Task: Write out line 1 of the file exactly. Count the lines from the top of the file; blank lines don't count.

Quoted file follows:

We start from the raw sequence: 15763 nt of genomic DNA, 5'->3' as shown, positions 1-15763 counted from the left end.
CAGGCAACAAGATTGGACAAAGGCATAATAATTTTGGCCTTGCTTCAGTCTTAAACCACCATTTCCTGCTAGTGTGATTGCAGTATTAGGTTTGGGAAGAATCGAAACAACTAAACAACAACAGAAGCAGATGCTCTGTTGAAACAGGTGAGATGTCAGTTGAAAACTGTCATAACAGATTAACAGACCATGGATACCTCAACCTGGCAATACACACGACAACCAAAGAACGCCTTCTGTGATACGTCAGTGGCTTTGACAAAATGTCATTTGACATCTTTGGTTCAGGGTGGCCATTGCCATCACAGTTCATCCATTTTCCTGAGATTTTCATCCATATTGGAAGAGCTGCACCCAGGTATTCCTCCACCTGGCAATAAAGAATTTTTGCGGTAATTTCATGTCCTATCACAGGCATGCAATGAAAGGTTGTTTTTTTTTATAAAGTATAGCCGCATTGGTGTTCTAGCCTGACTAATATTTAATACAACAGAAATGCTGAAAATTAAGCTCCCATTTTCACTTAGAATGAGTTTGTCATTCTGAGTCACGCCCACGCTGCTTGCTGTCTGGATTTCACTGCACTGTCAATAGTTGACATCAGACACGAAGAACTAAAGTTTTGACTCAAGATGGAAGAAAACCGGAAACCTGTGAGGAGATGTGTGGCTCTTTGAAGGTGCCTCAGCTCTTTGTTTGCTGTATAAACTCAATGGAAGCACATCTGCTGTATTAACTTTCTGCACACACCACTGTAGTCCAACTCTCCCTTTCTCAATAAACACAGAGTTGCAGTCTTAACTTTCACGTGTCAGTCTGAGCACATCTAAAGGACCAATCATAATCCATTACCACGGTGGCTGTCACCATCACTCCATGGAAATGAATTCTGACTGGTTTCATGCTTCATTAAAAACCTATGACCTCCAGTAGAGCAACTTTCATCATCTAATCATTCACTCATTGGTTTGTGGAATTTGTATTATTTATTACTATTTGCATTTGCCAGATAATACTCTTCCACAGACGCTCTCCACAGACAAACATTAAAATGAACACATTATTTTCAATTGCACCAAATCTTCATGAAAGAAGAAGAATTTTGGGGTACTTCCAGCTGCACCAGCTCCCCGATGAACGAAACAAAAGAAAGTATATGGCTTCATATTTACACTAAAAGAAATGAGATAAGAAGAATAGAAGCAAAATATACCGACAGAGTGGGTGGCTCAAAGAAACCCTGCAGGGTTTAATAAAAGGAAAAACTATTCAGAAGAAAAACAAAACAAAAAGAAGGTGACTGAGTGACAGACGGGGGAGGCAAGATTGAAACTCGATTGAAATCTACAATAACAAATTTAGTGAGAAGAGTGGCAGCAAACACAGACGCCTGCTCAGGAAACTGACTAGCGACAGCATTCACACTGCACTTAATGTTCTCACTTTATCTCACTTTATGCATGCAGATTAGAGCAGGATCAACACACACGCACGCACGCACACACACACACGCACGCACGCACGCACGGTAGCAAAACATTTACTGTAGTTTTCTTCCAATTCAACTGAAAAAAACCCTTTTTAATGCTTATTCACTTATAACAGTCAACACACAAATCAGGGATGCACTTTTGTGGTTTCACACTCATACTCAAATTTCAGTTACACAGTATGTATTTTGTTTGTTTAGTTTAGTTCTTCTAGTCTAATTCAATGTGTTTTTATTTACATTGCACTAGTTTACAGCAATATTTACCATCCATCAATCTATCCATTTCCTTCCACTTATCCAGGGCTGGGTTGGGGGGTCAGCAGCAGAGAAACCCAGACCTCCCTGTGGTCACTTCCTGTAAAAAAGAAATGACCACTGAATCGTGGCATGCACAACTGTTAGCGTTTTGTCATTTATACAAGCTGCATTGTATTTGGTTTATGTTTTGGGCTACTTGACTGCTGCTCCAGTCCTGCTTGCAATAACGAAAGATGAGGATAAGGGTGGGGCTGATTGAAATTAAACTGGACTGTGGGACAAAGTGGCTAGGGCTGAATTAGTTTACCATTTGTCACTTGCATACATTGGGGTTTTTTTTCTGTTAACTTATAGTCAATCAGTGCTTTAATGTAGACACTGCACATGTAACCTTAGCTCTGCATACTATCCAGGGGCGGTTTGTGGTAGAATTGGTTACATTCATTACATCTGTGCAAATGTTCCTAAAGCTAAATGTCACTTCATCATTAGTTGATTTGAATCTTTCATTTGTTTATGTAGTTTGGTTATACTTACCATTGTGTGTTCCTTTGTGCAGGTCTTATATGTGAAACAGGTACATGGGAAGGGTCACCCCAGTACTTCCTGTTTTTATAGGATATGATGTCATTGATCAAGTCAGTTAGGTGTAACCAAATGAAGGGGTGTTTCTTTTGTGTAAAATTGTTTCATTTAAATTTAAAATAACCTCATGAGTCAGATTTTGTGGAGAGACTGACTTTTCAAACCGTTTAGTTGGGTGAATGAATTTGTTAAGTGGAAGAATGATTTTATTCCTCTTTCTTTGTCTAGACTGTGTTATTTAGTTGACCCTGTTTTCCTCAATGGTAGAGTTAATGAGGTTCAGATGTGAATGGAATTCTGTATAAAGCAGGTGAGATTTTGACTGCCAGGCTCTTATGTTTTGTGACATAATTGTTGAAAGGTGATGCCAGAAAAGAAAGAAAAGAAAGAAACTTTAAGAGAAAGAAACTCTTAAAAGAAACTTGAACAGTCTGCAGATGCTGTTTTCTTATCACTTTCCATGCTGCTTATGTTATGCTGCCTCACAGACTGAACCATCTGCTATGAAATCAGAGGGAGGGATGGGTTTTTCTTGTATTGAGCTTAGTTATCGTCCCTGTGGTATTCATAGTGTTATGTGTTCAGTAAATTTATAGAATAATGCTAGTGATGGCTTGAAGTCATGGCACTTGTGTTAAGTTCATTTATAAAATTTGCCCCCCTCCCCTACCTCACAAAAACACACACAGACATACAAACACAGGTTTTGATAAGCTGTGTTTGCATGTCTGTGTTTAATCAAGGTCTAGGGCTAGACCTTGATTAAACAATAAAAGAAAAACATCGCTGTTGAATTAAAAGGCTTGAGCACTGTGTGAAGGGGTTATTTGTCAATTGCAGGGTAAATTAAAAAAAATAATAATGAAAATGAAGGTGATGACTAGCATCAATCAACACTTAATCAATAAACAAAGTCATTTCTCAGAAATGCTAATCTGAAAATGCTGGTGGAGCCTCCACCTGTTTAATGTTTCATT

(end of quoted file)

We start from the raw sequence: 15763 nt of genomic DNA, 5'->3' as shown, positions 1-15763 counted from the left end.